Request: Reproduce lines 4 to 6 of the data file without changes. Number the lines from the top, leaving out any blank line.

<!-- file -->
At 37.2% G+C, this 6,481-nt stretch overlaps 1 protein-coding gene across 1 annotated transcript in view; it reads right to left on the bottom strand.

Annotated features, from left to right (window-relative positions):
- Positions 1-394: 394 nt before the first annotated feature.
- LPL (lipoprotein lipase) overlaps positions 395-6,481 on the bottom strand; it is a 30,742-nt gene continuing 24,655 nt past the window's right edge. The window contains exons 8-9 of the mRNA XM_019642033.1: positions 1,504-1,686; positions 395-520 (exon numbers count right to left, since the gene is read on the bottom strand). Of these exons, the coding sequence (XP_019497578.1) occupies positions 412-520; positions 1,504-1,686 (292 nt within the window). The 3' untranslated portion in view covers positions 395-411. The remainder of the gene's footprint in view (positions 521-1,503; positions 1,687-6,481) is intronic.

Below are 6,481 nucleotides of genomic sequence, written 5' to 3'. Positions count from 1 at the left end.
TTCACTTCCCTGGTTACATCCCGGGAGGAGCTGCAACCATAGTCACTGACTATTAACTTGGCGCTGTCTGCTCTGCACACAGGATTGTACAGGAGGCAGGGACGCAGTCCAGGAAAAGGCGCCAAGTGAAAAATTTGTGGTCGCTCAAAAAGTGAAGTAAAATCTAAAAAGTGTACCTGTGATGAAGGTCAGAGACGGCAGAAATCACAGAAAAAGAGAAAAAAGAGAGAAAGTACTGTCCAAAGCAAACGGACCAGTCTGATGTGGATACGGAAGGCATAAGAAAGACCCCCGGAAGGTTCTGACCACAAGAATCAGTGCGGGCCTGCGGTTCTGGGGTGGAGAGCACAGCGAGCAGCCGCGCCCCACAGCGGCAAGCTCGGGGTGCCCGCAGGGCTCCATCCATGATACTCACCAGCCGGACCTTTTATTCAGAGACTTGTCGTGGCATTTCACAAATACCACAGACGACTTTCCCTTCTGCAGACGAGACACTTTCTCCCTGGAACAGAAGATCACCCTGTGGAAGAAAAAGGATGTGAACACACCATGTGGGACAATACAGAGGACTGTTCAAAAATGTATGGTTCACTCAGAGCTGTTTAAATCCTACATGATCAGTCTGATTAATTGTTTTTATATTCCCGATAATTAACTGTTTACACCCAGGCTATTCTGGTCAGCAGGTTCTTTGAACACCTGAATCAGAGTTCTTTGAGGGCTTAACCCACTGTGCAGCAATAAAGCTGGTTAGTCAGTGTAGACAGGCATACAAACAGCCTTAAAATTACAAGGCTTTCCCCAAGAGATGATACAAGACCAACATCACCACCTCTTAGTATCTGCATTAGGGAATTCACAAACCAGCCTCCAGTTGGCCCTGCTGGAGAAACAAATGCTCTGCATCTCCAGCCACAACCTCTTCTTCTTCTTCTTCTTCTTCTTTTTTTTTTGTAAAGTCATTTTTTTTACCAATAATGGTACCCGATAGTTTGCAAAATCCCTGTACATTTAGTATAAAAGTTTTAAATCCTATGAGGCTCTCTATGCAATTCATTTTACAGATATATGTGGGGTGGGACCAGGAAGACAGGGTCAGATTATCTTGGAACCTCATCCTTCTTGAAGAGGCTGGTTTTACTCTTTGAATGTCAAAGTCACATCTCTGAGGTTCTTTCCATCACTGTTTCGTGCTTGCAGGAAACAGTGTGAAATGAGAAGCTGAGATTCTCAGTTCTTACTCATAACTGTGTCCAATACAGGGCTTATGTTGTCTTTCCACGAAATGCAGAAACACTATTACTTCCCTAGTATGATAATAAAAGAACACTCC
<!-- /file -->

- LPL (lipoprotein lipase) overlaps positions 395-6,481 on the bottom strand; it is a 30,742-nt gene continuing 24,655 nt past the window's right edge. The window contains exons 8-9 of the mRNA XM_019642033.1: positions 1,504-1,686; positions 395-520 (exon numbers count right to left, since the gene is read on the bottom strand). Of these exons, the coding sequence (XP_019497578.1) occupies positions 412-520; positions 1,504-1,686 (292 nt within the window). The 3' untranslated portion in view covers positions 395-411. The remainder of the gene's footprint in view (positions 521-1,503; positions 1,687-6,481) is intronic.

Below are 6,481 nucleotides of genomic sequence, written 5' to 3'. Positions count from 1 at the left end.
TTCACTTCCCTGGTTACATCCCGGGAGGAGCTGCAACCATAGTCACTGACTATTAACTTGGCGCTGTCTGCTCTGCACACAGGATTGTACAGGAGGCAGGGACGCAGTCCAGGAAAAGGCGCCAAGTGAAAAATTTGTGGTCGCTCAAAAAGTGAAGTAAAATCTAAAAAGTGTACCTGTGATGAAGGTCAGAGACGGCAGAAATCACAGAAAAAGAGAAAAAAGAGAGAAAGTACTGTCCAAAGCAAACGGACCAGTCTGATGTGGATACGGAAGGCATAAGAAAGACCCCCGGAAGGTTCTGACCACAAGAATCAGTGCGGGCCTGCGGTTCTGGGGTGGAGAGCACAGCGAGCAGCCGCGCCCCACAGCGGCAAGCTCGGGGTGCCCGCAGGGCTCCATCCATGATACTCACCAGCCGGACCTTTTATTCAGAGACTTGTCGTGGCATTTCACAAATACCACAGACGACTTTCCCTTCTGCAGACGAGACACTTTCTCCCTGGAACAGAAGATCACCCTGTGGAAGAAAAAGGATGTGAACACACCATGTGGGACAATACAGAGGACTGTTCAAAAATGTATGGTTCACTCAGAGCTGTTTAAATCCTACATGATCAGTCTGATTAATTGTTTTTATATTCCCGATAATTAACTGTTTACACCCAGGCTATTCTGGTCAGCAGGTTCTTTGAACACCTGAATCAGAGTTCTTTGAGGGCTTAACCCACTGTGCAGCAATAAAGCTGGTTAGTCAGTGTAGACAGGCATACAAACAGCCTTAAAATTACAAGGCTTTCCCCAAGAGATGATACAAGACCAACATCACCACCTCTTAGTATCTGCATTAGGGAATTCACAAACCAGCCTCCAGTTGGCCCTGCTGGAGAAACAAATGCTCTGCATCTCCAGCCACAACCTCTTCTTCTTCTTCTTCTTCTTCTTTTTTTTTTGTAAAGTCATTTTTTTTACCAATAATGGTACCCGATAGTTTGCAAAATCCCTGTACATTTAGTATAAAAGTTTTAAATCCTATGAGGCTCTCTATGCAATTCATTTTACAGATATATGTGGGGTGGGACCAGGAAGACAGGGTCAGATTATCTTGGAACCTCATCCTTCTTGAAGAGGCTGGTTTTACTCTTTGAATGTCAAAGTCACATCTCTGAGGTTCTTTCCATCACTGTTTCGTGCTTGCAGGAAACAGTGTGAAATGAGAAGCTGAGATTCTCAGTTCTTACTCATAACTGTGTCCAATACAGGGCTTATGTTGTCTTTCCACGAAATGCAGAAACACTATTACTTCCCTAGTATGATAATAAAAGAACACTCC